Peter DeMaria


Thursday, April 11th, 7:00 – 9:30pm

Pandora’s Box
Container Architecture on the Front

In The Duncan Anderson Design Department Gallery at California State University, Long Beach

DeMaria’s container based work is seen “mainly as an ‘experiment’ at this time”, said Bill Gati, a member of the American Institute of Architects Custom Residential Design Committee. “It’s cutting-edge, and Architects who design with containers are considered mavericks and trail blazers.”

DeMaria dedicated five years to taking the messengers of consumerism (shipping containers) and converting them into role models for an environmental and economical housing solution.”He compares his creations to Andy Warhol’s prints, McDonald’s hamburgers, and the textile block houses of Frank Lloyd Wright. “We are reinterpreting and re-presenting the best of these processes in a different medium… a new process by which future construction projects will be delivered”.

His work follows no distinct style but fuses prefabrication, principles that were professed by Buckminster Fuller and an experimental attitude regarding materials and systems. Like Fuller, he visualizes architecture fulfilling a critical force on the planet, “I’ve come to reject the limitations of sustainability. Sustainability isn’t enough. Our buildings must be more than simply contributors to a more environmentally conscious society—they must become functioning icons that spearhead new advances.”

DeMaria designed the Redondo Beach House, the first two story shipping container home in the U.S. With an approved structural system under the strict guidelines of the nationally recognized Uniform Building Code, the Redondo Beach House is composed of eight recycled ISO Cargo Containers. DeMaria’s design received the American Institute of Architects (AIA) Honor in Excellence Award for Innovation in 2007. ” It is a hybrid home that has received awards, has been published internationally and is recognized as the first two story cargo container based project in the United States that legally complies with the Uniform Building Code.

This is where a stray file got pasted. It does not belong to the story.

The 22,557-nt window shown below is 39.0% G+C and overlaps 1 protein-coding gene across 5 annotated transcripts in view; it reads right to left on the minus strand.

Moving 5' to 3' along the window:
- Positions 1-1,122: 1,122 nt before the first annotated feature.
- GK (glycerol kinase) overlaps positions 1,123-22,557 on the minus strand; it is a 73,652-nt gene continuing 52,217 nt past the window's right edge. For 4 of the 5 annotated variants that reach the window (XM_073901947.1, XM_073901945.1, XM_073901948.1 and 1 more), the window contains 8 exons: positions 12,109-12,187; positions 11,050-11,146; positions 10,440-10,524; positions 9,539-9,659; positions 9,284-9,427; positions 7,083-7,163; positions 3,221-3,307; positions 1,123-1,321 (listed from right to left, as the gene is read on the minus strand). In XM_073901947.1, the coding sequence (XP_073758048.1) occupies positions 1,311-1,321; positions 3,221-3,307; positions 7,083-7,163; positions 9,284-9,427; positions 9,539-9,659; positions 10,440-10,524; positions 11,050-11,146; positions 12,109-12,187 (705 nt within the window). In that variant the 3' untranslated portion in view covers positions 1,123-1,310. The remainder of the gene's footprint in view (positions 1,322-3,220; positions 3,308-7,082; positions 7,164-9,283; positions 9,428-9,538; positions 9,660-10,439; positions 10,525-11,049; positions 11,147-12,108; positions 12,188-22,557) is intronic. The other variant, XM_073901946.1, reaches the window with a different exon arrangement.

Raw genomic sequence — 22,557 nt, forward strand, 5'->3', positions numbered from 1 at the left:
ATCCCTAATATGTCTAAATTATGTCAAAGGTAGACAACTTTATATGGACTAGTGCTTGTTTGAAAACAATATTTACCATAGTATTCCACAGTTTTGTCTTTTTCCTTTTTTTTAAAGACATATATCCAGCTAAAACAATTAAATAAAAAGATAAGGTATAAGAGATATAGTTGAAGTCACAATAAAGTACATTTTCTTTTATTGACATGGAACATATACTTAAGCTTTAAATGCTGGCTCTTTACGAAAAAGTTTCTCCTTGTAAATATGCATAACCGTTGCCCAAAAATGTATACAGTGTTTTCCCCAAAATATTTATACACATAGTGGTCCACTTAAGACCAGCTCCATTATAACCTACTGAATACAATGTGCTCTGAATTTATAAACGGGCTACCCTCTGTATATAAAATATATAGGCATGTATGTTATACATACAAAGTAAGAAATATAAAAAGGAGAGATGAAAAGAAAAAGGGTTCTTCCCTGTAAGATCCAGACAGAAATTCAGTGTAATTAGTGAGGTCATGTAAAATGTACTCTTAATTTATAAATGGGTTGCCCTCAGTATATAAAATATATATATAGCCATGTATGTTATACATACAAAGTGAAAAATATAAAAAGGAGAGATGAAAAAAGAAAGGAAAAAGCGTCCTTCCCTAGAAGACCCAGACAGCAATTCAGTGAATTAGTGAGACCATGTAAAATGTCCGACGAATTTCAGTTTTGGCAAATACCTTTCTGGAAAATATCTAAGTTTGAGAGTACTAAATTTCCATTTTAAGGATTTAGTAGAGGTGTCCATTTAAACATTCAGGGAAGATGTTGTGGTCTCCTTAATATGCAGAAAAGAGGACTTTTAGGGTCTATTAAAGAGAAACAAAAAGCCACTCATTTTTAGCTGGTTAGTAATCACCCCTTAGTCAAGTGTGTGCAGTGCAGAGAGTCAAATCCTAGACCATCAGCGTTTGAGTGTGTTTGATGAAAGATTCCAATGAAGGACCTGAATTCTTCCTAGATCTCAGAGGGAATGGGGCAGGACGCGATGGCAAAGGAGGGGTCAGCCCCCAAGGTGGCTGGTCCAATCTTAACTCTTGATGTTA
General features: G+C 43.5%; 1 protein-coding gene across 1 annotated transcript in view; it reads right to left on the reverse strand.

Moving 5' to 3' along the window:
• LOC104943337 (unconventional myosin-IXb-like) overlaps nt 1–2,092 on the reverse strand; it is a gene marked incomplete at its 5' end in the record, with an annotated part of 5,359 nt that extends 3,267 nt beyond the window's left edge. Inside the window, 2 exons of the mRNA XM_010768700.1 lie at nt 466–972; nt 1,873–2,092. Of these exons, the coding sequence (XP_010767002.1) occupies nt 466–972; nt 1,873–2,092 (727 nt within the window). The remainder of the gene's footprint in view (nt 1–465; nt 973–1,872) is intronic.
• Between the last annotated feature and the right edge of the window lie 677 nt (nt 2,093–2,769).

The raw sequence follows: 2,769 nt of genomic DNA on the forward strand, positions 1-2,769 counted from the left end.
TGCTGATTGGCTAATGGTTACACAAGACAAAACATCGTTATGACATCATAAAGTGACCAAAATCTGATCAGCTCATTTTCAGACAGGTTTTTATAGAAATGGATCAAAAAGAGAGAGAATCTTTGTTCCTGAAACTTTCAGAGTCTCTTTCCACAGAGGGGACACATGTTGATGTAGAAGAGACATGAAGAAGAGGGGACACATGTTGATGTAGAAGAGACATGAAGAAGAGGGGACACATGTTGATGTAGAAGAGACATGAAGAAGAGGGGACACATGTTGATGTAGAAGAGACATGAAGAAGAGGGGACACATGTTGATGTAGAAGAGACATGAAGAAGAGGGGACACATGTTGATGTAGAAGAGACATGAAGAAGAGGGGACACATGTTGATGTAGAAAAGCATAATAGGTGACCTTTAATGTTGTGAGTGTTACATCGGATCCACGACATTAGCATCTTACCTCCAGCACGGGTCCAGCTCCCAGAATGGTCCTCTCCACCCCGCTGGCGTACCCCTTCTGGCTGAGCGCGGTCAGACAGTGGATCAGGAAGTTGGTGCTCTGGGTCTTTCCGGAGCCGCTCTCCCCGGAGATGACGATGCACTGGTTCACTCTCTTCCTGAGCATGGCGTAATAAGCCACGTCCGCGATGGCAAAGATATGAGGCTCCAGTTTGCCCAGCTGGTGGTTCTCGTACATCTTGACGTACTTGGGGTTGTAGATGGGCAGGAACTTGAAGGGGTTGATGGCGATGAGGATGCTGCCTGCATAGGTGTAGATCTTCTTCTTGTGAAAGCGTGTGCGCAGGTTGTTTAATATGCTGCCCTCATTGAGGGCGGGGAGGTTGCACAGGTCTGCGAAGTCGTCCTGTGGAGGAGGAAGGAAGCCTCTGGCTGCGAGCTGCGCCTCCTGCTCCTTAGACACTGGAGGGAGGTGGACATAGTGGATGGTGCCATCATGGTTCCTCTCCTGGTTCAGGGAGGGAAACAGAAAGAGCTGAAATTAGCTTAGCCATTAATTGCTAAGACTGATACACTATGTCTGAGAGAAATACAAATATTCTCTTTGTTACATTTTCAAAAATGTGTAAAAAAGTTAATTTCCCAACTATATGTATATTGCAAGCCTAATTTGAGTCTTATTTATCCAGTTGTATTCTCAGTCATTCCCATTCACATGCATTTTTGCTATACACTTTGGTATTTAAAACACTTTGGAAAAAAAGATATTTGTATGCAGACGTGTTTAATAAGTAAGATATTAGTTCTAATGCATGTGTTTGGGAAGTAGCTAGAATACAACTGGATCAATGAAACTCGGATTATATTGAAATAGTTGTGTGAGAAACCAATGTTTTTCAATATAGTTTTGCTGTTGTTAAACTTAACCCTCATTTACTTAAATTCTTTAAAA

The Redondo Beach House departs from the historical and traditional sense of what constitutes “architecture” and DeMaria professes that, “…this project is the torch bearer for a new, more affordable method of design and construction — Architecture as a Product”. The AIA has lauded his work, but his ideas have faced opposition from the professional and academic world of architecture – his blending of product, industrial and architectural design into a new hybrid, challenges the norm by which architecture is practiced. (Source: Wikipedia)

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